Declining desktops

Meta Group predicts that, by 2006, only 45% of corporate users will count a traditional desktop as their primary information device.

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By  Matthew Southwell Published  January 20, 2004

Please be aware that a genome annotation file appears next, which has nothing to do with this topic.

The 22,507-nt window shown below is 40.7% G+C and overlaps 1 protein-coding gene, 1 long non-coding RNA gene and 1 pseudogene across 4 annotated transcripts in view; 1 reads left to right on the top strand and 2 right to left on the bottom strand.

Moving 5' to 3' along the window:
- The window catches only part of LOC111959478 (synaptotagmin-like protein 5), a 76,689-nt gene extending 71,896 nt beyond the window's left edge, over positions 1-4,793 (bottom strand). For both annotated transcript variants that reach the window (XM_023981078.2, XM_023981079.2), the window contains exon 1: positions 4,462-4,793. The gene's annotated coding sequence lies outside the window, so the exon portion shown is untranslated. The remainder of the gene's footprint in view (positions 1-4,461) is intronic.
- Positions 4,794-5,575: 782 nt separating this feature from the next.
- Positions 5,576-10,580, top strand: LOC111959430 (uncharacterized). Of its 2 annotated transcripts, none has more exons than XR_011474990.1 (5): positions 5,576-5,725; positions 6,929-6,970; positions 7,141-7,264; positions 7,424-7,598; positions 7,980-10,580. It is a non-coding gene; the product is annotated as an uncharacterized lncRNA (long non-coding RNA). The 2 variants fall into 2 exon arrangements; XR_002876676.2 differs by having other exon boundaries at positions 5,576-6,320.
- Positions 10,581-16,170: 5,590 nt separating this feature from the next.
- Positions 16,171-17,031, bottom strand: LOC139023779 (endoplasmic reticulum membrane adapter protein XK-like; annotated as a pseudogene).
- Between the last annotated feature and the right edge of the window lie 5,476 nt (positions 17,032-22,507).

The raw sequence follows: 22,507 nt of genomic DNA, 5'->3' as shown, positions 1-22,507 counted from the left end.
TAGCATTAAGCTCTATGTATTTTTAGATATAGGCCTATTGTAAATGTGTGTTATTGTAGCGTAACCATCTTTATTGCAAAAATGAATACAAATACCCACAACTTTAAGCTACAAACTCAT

With the mobile computing buzz swamping markets worldwide, it is little surprise that Meta Group predicting that, by 2006, only 45% of corporate users will count a traditional desktop as their primary information device. Instead of the humble PC, 40% of us will primarily use a notebook or tablet PC, while the final 15% will utilise thin-client or other information appliances such as handheld. “By 2007, the average user will interact regularly with at least four distinct computing devices — a personal home PC, smart digital entertainment system, corporate computer, and mobile information device,” says Steve Kleynhans, vice president with Meta Group’s technology research services. Such development in the hardware sector will have seious implications for those in the software industry, with Meta Group predicting that vendors will have to develop and customise their solutions for mobile access. "This multiplicity of devices will force software vendors to focus on information synchronisation as well as 'thinning' or 'roaming' applications to enable users to access their information independent of the device they are using," says Kleynhans.

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